Guest Post by Meghan Prichard, Peppercom UK
I doubt Jimmy Buffett would ever have predicted that his song “Volcano” would become so many people’s theme song over the last week, but many of us really didn’t know where we were “gonna go when the volcano blow.”
As I boarded the plane April 14th for my first journey out of the country since arriving in England four months ago, trouble was brewing on another island nation 1,000 miles away, erupting later that day into a crisis that continues to wreak havoc on travelers, consumers and businesses alike.
As both a traveler and a consumer affected by the alphabet soup volcano Eyjafjallajokull, I was surprised by the lack of communication offered by any of the organizations I expected would serve as the most salient sources of information—specifically, my flight company and my home country.
There were no resources on the website for the U.S. Embassy in Germany. There was advice on the U.S. Embassy website in the United Kingdom, but it was for Americans stranded in the United Kingdom. I had registered my trip abroad with the Department of State, but received no email updates or suggestions on how to get home.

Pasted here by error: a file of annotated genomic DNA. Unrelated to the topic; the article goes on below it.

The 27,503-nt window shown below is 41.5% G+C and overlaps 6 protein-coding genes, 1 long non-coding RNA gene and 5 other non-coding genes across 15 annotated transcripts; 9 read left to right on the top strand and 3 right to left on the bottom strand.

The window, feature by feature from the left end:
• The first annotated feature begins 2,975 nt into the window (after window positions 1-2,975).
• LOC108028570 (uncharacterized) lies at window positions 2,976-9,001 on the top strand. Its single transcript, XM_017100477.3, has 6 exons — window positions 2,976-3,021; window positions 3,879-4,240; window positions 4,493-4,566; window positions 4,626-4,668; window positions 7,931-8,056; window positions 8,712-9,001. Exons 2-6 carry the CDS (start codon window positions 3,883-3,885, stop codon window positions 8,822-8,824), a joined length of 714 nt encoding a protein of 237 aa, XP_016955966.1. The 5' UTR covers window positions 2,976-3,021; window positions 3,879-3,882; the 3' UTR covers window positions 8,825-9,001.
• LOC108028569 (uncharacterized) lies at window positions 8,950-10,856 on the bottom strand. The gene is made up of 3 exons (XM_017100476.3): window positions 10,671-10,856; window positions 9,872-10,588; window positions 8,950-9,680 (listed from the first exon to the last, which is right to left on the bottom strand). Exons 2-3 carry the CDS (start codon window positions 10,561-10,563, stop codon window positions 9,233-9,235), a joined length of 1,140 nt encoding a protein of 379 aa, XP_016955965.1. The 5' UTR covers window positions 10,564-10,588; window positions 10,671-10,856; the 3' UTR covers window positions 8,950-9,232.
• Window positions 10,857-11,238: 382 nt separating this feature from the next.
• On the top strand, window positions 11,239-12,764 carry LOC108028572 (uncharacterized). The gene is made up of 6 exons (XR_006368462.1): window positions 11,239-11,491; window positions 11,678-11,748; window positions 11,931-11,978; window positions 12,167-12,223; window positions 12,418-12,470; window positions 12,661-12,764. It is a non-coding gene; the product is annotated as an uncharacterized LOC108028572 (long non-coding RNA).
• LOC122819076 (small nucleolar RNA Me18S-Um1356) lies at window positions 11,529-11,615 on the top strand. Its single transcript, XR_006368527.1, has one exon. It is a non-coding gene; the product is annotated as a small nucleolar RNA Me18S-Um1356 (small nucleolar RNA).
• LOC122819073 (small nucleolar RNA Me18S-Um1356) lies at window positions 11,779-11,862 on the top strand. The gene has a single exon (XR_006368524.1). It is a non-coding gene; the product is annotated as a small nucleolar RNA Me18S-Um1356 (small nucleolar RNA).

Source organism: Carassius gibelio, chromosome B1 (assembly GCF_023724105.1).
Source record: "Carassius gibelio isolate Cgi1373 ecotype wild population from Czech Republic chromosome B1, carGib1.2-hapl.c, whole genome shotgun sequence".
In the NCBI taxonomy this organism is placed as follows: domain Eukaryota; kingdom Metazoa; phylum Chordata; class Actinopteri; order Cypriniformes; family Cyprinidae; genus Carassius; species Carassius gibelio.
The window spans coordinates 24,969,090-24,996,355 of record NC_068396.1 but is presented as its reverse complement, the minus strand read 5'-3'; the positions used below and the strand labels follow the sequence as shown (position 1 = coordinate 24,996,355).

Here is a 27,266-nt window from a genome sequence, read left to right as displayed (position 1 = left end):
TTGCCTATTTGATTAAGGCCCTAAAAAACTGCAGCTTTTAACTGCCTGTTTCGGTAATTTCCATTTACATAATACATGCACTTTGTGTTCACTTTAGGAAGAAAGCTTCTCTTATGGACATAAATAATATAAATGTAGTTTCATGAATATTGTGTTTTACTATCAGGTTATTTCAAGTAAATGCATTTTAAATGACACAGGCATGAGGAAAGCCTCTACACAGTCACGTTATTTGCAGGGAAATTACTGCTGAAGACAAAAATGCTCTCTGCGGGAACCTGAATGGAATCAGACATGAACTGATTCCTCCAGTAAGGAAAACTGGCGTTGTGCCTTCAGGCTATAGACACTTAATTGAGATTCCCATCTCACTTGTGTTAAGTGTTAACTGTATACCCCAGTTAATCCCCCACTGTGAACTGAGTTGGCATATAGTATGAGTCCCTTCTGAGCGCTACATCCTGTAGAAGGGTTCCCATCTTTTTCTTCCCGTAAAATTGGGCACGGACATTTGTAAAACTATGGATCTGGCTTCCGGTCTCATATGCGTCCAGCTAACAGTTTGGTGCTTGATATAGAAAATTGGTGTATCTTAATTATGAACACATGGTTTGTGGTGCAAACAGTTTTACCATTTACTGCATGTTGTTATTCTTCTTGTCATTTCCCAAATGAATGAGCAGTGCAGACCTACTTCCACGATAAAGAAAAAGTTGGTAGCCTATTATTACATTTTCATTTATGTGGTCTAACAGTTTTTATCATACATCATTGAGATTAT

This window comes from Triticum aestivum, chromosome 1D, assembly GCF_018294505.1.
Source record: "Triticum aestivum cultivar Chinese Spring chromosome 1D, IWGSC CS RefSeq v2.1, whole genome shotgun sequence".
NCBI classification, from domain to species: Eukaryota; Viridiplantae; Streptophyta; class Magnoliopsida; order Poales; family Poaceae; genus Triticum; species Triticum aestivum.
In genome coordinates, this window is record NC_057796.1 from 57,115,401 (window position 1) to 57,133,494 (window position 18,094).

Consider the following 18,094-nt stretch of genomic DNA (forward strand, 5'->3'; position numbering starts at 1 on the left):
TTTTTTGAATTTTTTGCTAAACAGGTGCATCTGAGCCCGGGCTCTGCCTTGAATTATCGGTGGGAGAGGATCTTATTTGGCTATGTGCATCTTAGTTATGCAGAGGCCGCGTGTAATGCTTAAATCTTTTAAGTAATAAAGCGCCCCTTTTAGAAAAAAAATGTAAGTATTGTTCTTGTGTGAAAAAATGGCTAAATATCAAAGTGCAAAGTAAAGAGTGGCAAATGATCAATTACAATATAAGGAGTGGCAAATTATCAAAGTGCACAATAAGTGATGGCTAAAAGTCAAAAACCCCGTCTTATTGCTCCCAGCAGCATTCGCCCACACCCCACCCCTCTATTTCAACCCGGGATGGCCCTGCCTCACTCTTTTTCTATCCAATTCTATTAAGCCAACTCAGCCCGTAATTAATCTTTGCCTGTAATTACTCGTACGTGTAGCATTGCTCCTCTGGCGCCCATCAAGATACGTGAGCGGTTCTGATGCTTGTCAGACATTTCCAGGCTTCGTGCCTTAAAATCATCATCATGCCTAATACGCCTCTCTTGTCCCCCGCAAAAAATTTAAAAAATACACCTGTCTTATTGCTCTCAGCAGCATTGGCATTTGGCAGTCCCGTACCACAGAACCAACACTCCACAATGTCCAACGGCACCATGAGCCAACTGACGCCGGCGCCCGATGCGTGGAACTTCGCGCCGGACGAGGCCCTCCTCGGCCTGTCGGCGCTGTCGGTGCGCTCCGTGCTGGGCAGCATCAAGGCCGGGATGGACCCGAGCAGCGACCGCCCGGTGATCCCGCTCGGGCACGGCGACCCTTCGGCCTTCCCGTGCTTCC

Meanwhile, Ryanair canceled my flight, which I learned from a prominent link on the website. A day later, Ryanair informed me of the cancellation by email and text message. The airline also offered a free rebooking for the following day. When that flight was canceled, it appeared that Ryanair’s already tenuous communications skills were collapsing. No email, no text, just another ominous link on the homepage.
Ryanair is notorious for its poor customer service, even when not in times of crisis. Any customer helpline number I called promised to charge 60 pence per minute and would undoubtedly cost more than my original flight by the time I got through to someone. Yet any travel alternative promised to cost even more time and money.